By the way, the Big Ten Academic All-Conference teams for the winter seasons were announced, and again Gophers athletes did very well, accounting for 11 percent of all the honors across all sports in a league with, now, 14 members. I do want to shout out to swimmer Jessica Plant who, as a senior, carried a perfect 4.0 while majoring in Classical Civilization, which explores the art, literature, religion, and social and political history of ancient Greece and Rome. She also recently explored the NCAA championships again, finishing up a stellar career in the pool, too.

Finally, while Chair Beeson and the Board office keep you informed, I want to particularly alert you to upcoming events that might interest you. First, next Thursday, I will deliver the 2015 State of the University speech at Coffman Theater at 3:30 p.m. On April 27, Canada’s Governor-General David Johnston, who is the Queen’s representative to Ottawa and a leading constitutional officer, will visit our campus, along with the presidents of many Midwestern universities from the U.S. and Canada. This higher ed summit will explore how top-flight universities on both sides of the border can partner in areas of innovation, agribusiness, and environmental matters, among others. We’re excited to host such an event that is regional and international at the same time.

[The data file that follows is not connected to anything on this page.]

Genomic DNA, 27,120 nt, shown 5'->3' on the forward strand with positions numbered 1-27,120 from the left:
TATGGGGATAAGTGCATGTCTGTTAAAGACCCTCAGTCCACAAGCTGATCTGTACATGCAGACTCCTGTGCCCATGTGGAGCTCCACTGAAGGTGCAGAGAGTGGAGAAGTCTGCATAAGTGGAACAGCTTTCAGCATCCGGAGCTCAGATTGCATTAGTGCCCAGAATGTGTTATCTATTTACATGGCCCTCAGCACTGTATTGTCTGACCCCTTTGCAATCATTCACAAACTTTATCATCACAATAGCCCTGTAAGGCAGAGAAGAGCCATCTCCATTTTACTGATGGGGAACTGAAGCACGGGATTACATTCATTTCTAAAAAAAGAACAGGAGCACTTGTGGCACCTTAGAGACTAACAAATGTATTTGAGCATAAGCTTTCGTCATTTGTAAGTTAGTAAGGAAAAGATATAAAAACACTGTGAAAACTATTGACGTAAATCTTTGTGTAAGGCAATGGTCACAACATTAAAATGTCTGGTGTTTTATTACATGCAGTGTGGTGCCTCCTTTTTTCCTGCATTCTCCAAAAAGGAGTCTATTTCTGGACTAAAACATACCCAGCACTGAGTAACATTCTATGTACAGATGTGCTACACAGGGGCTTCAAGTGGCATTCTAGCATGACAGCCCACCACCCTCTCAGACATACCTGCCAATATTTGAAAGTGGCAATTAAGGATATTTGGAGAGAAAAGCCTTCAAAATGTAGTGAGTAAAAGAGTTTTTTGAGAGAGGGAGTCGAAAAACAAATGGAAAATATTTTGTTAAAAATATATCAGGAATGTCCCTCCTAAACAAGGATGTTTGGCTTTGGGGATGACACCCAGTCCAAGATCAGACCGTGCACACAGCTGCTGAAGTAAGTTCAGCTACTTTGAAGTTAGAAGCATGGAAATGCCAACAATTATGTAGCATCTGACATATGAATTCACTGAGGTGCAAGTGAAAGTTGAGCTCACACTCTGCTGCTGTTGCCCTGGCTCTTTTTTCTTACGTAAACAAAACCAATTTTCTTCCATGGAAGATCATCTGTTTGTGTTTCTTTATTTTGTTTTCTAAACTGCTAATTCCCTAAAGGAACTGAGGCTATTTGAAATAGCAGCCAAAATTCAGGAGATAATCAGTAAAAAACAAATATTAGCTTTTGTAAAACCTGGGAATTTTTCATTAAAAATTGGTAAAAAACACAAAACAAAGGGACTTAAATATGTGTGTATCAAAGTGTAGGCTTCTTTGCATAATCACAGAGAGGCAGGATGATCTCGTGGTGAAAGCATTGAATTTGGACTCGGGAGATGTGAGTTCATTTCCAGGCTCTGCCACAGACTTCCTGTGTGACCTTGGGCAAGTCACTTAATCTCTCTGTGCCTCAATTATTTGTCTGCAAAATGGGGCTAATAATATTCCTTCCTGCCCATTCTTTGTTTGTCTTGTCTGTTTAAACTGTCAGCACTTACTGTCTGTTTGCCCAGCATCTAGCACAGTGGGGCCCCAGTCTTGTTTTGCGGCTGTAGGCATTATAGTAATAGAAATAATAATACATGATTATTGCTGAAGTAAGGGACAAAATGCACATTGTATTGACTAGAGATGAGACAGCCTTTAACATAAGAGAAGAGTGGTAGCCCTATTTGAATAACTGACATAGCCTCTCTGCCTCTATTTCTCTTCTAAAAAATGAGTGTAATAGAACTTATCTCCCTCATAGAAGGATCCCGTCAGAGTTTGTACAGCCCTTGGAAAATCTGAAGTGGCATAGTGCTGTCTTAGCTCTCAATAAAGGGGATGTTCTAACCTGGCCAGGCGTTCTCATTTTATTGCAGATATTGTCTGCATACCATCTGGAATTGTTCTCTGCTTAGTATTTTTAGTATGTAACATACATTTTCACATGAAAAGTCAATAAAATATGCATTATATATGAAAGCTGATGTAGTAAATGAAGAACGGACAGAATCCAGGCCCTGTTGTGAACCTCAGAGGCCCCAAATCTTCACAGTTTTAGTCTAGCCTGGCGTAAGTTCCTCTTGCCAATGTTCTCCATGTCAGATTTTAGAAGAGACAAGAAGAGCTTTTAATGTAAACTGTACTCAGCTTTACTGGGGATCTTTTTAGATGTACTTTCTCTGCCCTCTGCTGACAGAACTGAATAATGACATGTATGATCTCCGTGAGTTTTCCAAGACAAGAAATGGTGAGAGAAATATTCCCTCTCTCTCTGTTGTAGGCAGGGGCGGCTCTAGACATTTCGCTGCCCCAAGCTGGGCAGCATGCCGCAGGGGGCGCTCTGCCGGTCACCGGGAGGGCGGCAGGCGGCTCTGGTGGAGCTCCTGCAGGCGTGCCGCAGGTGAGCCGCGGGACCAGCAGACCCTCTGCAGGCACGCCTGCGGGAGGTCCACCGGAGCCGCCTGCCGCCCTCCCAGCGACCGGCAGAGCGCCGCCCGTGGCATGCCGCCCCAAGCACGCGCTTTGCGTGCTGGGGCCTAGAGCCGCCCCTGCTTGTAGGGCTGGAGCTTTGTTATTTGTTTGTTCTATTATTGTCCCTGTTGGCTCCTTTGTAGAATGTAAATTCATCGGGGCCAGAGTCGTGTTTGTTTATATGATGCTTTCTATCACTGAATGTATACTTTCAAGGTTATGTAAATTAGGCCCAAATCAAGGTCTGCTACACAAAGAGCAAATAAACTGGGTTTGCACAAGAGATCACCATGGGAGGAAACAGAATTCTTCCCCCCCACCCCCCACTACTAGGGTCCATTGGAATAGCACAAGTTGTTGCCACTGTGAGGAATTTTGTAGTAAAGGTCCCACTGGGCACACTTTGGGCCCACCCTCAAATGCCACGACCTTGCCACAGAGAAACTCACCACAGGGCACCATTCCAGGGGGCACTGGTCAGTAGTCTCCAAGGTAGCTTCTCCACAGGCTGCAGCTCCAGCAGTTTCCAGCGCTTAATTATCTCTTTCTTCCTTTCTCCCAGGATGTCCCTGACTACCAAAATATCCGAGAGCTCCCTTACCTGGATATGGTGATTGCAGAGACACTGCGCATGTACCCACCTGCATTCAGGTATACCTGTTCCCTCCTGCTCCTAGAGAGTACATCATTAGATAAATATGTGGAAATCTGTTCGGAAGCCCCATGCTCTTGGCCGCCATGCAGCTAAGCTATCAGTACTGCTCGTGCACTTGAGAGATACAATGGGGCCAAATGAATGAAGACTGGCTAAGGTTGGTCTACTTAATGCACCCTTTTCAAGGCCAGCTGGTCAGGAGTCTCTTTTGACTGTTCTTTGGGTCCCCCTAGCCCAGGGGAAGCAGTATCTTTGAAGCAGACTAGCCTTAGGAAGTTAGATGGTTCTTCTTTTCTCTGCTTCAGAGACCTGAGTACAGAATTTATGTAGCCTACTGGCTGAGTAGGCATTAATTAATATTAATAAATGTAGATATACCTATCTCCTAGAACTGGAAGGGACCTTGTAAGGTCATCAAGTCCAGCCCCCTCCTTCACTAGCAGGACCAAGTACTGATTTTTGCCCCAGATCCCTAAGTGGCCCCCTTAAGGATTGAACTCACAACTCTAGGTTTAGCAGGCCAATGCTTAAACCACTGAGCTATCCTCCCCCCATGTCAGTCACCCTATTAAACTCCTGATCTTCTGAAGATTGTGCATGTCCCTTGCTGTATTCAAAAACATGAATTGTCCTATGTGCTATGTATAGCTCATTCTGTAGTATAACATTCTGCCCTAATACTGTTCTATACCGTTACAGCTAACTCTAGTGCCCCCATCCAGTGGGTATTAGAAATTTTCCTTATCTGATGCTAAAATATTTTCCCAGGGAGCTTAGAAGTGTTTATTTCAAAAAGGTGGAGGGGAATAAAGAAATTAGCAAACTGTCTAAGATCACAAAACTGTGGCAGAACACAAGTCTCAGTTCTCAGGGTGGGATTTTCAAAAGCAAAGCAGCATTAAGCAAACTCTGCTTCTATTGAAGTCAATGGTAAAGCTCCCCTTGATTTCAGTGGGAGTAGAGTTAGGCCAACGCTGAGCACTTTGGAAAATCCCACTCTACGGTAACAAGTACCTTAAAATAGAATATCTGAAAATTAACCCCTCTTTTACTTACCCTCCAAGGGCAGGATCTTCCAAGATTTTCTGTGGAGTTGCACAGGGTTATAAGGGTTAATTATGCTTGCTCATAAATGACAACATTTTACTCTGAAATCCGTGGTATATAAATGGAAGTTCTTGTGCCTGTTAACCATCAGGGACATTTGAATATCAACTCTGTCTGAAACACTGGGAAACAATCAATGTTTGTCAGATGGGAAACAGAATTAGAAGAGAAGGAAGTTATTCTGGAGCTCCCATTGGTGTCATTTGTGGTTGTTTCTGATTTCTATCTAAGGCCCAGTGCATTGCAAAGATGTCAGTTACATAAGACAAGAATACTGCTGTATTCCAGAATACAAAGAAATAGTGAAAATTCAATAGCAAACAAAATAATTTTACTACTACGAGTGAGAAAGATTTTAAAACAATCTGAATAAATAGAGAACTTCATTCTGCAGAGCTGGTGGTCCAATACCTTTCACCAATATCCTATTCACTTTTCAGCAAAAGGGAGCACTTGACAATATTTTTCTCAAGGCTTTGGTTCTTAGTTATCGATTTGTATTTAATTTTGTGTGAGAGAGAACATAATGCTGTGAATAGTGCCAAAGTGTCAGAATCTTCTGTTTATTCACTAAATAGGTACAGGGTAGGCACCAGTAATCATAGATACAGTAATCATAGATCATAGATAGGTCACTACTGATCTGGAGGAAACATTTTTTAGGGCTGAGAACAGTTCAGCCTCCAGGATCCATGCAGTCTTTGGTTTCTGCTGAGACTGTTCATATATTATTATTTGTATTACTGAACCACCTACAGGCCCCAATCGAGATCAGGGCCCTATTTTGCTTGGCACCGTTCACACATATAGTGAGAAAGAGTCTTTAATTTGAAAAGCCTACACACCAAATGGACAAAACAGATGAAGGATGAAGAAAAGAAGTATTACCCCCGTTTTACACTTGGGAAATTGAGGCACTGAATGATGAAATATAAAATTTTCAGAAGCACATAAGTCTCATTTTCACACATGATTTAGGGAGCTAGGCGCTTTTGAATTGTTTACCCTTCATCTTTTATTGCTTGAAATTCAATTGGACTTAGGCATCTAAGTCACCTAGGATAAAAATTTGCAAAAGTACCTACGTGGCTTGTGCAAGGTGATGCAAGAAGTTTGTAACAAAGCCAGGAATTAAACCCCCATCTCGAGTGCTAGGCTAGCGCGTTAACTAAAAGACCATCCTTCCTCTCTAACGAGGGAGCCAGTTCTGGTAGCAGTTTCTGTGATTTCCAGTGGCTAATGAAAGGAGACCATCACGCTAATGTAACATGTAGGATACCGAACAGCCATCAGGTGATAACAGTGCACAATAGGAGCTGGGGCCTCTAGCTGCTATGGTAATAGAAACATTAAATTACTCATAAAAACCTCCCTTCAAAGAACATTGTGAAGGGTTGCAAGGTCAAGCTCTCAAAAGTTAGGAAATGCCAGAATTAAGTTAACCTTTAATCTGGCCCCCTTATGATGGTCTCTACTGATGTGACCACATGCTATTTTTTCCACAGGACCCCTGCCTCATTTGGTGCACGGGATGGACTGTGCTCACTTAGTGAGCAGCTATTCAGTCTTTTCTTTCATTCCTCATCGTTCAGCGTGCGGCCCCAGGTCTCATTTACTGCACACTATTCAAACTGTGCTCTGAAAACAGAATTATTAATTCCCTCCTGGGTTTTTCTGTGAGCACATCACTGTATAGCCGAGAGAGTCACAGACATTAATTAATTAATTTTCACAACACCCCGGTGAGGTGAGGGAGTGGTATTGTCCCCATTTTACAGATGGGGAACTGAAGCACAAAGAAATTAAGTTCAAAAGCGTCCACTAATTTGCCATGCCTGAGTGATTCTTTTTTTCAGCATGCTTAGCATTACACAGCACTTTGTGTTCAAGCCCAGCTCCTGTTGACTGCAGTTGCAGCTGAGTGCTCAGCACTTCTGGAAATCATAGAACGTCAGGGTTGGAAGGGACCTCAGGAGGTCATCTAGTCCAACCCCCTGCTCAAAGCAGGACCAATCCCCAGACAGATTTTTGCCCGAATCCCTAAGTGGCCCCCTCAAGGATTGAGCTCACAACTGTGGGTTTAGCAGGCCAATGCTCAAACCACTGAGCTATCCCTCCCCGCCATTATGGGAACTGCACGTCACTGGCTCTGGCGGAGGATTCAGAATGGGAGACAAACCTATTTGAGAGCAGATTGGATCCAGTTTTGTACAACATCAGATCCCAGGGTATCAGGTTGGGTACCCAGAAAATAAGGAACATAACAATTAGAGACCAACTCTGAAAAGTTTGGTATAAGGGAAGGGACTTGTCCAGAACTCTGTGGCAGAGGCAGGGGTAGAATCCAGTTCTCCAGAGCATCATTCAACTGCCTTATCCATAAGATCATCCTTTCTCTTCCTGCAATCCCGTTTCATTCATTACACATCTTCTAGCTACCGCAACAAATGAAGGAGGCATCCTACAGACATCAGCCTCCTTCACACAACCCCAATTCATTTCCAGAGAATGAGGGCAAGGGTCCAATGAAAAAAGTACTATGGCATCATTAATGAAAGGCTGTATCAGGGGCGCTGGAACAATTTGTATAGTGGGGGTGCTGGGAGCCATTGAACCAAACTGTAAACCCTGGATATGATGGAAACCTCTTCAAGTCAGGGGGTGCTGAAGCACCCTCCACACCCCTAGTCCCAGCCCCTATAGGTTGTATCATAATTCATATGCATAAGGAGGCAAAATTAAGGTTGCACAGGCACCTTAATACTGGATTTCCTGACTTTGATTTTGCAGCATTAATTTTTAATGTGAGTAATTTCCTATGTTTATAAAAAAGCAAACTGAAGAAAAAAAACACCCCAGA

This spring, I will be visiting three of our four system campuses, and meeting with faculty and staff, and conducting student office hours. I’ll soon be in Rochester, Duluth and Morris, and Chancellor Wood knows I visited Crookston in the fall.

Finally, on May 4, we will present a very special University-based program. The five living Presidents emeriti of the University and I will gather to discuss the history and future of the U. This will be a rare opportunity to celebrate the contributions of my five predecessors, and receive some of their wisdom. I’m looking forward to that.

Mr. Chair, that concludes my report.